Ebola Couldn’t ‘Turn Down’ Liberia’s Nightlife for Long
On a warm Friday night in Paynesville, a Liberian community founded by settlers from the United States and their descendants 150 years ago, music is thumping from all directions. An Ebola-induced curfew was lifted about two weeks ago and young Liberians are thronging in the thousands to enter Royal Plus, a nightspot not far from a series of emergency Ebola treatment units on the outskirts of Monrovia, Liberia’s capital. These hulking facilities line the long route to Monrovia from the country’s international airport, which continues to be serviced by only a handful of the international carriers that made stops in Liberia before the height of the Ebola crisis.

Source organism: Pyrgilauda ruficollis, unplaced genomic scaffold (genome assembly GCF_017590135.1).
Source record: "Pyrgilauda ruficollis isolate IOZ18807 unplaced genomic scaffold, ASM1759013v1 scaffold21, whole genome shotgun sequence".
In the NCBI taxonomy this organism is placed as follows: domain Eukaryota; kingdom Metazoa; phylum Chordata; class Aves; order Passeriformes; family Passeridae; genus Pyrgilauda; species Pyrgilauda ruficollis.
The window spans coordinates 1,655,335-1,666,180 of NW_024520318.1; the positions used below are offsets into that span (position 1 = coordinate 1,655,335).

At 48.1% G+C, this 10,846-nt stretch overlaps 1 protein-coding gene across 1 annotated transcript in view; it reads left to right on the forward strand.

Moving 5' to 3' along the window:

While the economic effects of Ebola have been significant, the country has reached the halfway mark to a declaration of being Ebola free and Monrovia’s youth are now ready to have fun. As Takun J, one of the leading proponents of Liberian urban music, known locally as ‘hip-co,’ notes, “We can’t escape from entertainment.” Despite the challenges wrought by Ebola, Takun’s nightspot, Block 146, remained open throughout the crisis. Live performances, beauty pageants, and film-house screenings are starting to resume as normal. Indicative of this shift, the line for admission into Royal Plus is dozens deep, despite an admission fee of 200 Liberian dollars, which at more than $2 U.S. is greater than the daily incomes of most Liberians.